The exact size of Wyoming’s resident golden eagle population isn’t known, but it probably numbers “in the thousands,” a raptor conservationist said, and it doubles during the winter.
As winter descends, golden eagles pour into Wyoming from Alaska, British Columbia and the Yukon, said Bryran Bedrosian, conservation director at the Teton Raptor Center.
“It’s probably because of our wide-open spaces and the availability of their primary prey species, jackrabbits and cottontail rabbits,” he told Cowboy State Daily.
However, once they’re here, wind turbines can pose a threat to them. Golden eagles on the hunt can get killed by the giant turbines’ spinning blades.
“Wind development and golden eagles don’t mix,” Bedrosian said. “There’s a lot of collisions that happen, and that’s resulted in some steep fines for wind energy development companies.”
It’s hoped that new mapping technology that tracks where golden eagles are most likely to congregate in Wyoming can help the companies better decide where to build turbines, he said. That in turn will save eagles’ lives and the companies money and trouble.
It also could help protect eagles from other hazards, such as habitat loss and shifting prey populations.
A free online mapping database, RaptorMapper.com, shows where eagles are most likely to be during any given time of the year. Besides being handy for wind energy developers, it can help birdwatchers and other wildlife enthusiasts find the best places to go watch the mighty raptors in action, Bedrosian said.
Bald Eagles Doing Well, Goldens Struggle
Nationwide, the golden eagle population is, at best, holding steady — and declining in some areas.
Both species are vulnerable to lead poisoning after eating the remains of game birds or animals shot with lead ammunition. And Bedrosian advocates for hunters voluntarily switching to alternatives, such as steel shot and copper bullets.
However, bald eagles are, overall, faring well, he said.
“It’s been a huge success story, their numbers have recovered and continue to grow,” Bedrosian said.
That’s partly because balk eagles like to dine on fish, so they’re more likely to be around lakes, rivers and riparian areas where wind turbines are rare, he said.
Golden eagles, on the other hand, are more likely to migrate through or hunt rabbits and other small mammals in zones where turbines are built.
“Golden eagles love strong updrafts, whether they’re migrating or hunting,” he said. “And where the good wind is, is where the turbines might be too.”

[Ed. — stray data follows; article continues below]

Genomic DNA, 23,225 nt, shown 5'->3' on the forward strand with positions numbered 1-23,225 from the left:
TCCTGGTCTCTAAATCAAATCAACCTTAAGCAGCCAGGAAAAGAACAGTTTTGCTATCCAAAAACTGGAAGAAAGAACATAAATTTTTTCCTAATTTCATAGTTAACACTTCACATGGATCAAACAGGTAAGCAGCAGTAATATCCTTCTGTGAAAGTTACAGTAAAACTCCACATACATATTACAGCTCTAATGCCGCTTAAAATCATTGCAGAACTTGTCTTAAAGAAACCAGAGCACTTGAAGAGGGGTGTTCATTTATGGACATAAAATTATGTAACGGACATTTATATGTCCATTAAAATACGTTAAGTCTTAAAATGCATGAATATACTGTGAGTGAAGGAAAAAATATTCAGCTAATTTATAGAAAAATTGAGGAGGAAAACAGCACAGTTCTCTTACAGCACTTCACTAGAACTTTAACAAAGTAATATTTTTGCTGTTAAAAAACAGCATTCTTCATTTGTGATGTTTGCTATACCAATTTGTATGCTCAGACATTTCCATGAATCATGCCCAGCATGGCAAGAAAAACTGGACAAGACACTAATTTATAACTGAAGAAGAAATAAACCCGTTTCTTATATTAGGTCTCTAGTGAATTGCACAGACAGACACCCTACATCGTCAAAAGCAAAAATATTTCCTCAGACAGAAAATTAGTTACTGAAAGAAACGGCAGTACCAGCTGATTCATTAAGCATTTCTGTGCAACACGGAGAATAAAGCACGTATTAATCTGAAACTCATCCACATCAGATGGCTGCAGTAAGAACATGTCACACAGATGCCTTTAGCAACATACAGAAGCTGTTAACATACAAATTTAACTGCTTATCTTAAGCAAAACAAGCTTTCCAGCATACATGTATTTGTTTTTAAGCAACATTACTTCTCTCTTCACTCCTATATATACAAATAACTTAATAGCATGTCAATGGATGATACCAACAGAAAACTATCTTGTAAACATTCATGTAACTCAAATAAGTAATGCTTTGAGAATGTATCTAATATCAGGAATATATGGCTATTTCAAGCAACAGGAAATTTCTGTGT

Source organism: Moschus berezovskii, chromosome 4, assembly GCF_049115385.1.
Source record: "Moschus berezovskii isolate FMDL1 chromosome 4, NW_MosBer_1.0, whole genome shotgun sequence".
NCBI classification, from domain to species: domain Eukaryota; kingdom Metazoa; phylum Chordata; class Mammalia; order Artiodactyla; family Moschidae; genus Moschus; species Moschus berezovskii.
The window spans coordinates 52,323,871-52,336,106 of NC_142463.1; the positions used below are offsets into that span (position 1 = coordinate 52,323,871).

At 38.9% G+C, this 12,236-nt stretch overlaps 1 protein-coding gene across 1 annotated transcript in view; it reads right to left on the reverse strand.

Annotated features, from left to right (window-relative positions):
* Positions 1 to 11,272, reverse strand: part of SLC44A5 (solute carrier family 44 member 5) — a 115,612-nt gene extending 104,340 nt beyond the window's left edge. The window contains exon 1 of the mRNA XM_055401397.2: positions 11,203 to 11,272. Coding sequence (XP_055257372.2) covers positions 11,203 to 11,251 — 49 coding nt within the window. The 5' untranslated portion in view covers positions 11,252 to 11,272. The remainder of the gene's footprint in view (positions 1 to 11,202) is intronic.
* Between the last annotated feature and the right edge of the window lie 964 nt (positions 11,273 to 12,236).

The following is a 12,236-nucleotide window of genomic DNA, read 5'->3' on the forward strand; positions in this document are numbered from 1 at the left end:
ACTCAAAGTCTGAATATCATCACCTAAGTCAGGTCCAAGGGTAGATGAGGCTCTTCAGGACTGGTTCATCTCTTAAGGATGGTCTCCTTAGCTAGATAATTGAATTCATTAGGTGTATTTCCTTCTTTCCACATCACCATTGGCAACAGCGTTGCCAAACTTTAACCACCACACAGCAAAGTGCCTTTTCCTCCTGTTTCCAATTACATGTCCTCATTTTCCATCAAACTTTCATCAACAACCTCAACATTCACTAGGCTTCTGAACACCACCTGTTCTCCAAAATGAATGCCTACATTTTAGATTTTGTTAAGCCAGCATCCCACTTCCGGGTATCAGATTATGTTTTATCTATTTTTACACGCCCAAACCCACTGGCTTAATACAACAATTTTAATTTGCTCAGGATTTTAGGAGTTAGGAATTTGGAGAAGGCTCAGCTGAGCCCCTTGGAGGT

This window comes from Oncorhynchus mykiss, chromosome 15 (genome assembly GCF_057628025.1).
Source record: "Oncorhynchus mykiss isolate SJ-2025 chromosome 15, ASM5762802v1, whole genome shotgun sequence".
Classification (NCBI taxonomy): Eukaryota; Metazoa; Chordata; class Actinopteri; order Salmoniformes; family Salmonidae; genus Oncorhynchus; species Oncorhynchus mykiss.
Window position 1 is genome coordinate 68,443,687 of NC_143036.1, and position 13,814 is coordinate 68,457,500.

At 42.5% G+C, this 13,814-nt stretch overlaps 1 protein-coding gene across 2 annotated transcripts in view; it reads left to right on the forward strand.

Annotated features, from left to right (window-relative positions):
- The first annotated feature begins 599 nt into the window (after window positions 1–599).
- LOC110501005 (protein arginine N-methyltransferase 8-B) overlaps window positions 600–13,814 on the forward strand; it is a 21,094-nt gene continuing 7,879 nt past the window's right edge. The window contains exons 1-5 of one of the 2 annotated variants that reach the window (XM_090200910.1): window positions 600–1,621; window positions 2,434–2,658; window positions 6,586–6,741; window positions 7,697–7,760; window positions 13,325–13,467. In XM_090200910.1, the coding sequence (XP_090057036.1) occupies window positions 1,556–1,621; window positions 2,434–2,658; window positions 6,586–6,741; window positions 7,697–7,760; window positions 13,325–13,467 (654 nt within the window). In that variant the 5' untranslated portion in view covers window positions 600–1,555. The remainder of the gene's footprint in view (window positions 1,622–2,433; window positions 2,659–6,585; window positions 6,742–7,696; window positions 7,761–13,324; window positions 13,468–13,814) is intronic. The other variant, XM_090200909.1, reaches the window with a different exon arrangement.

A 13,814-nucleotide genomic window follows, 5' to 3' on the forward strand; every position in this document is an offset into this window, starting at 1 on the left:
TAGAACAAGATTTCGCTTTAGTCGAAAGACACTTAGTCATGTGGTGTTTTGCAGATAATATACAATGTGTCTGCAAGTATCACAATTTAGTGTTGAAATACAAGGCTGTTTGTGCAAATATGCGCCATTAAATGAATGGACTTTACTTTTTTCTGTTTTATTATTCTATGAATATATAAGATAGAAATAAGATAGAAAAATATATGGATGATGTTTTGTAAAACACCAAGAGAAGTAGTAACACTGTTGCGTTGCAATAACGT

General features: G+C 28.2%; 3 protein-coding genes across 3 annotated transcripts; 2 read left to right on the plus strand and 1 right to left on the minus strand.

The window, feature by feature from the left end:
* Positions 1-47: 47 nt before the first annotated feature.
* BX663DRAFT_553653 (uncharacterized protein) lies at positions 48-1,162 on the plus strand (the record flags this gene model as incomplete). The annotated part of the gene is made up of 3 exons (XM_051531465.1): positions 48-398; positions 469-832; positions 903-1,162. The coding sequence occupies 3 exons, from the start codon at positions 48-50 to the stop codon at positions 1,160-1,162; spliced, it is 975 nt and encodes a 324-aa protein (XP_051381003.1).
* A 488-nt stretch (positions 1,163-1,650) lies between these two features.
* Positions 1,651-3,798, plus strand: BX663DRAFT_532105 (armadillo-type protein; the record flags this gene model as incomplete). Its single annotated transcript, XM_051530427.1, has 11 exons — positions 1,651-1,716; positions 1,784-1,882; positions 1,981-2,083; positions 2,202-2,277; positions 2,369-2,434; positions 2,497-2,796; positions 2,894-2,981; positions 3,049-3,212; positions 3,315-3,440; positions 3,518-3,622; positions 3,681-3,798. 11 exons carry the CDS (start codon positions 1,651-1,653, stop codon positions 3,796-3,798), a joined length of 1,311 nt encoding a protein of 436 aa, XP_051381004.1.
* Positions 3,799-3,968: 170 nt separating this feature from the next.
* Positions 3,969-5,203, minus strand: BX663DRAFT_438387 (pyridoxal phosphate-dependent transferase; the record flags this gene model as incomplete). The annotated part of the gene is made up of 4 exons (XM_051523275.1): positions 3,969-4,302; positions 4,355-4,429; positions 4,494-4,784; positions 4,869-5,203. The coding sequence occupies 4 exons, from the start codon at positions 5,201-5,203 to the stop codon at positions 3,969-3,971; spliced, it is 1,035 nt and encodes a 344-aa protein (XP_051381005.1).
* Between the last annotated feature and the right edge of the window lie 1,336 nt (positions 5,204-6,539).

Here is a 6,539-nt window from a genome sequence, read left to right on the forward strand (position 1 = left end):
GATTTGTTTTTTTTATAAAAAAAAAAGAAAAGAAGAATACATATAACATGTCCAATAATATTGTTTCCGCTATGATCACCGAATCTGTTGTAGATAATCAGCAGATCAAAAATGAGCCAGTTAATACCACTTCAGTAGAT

The data for the mapping software was gathered by tracking the movements of golden eagles in Wyoming and the areas that nonresident eagles are coming to and from.
Wildlife biologists will put collars with global positioning system (GPS) technology on animals. Collars don’t work well for eagles, so raptor researchers put solar-powered backpack units on the birds instead, Bedrosian said.
The packs are light and don’t impede the eagles’ ability to fly, he said. And GPS tracking has helped researchers pin down the raptor’s main migration routes into and out of Wyoming. They’ve also been able to determine their prime nesting habitat, favorite hunting grounds and other patterns in their lives.
And where the eagles typically aren’t should be the best places to build wind turbines, Bedrosian said.
The federal government allows wind turbine companies “eagle take permits,” or allotments for the maximum number of eagle casualties that can be tolerated at any particular location. If more than the allotted number of eagles are killed, companies face steep fines, he said.
So, it’s in a company’s best interest to stay well below that number, and it’s hoped that the maps can help, Bedrosian said.
For those Wyoming wildlife enthusiasts who want to be where the eagles are, RaptorMapper can be a big help, he said.
He cautioned that golden eagles are best admired from a distance. It’s important to rely on good binoculars and telephoto camera lenses.
“It’s like it is with any wildlife, if they see a human outside of a vehicle, that scares them more than a vehicle,” he said. “If you try getting too close on foot, you’re going to end up flushing them.
That might not seem like that big of a deal. But during the winter, eagles have only a little margin for error when it comes to balancing the number of calories that they consume against the amount of energy they’re expending.
So, flushing a golden eagle can interrupt its meal and cause the raptor to burn energy that it doesn’t have to spare during the bitter cold of winter, lessening its odds of survival, Bedrosian said.
Mark Heinz can be reached at email@example.com.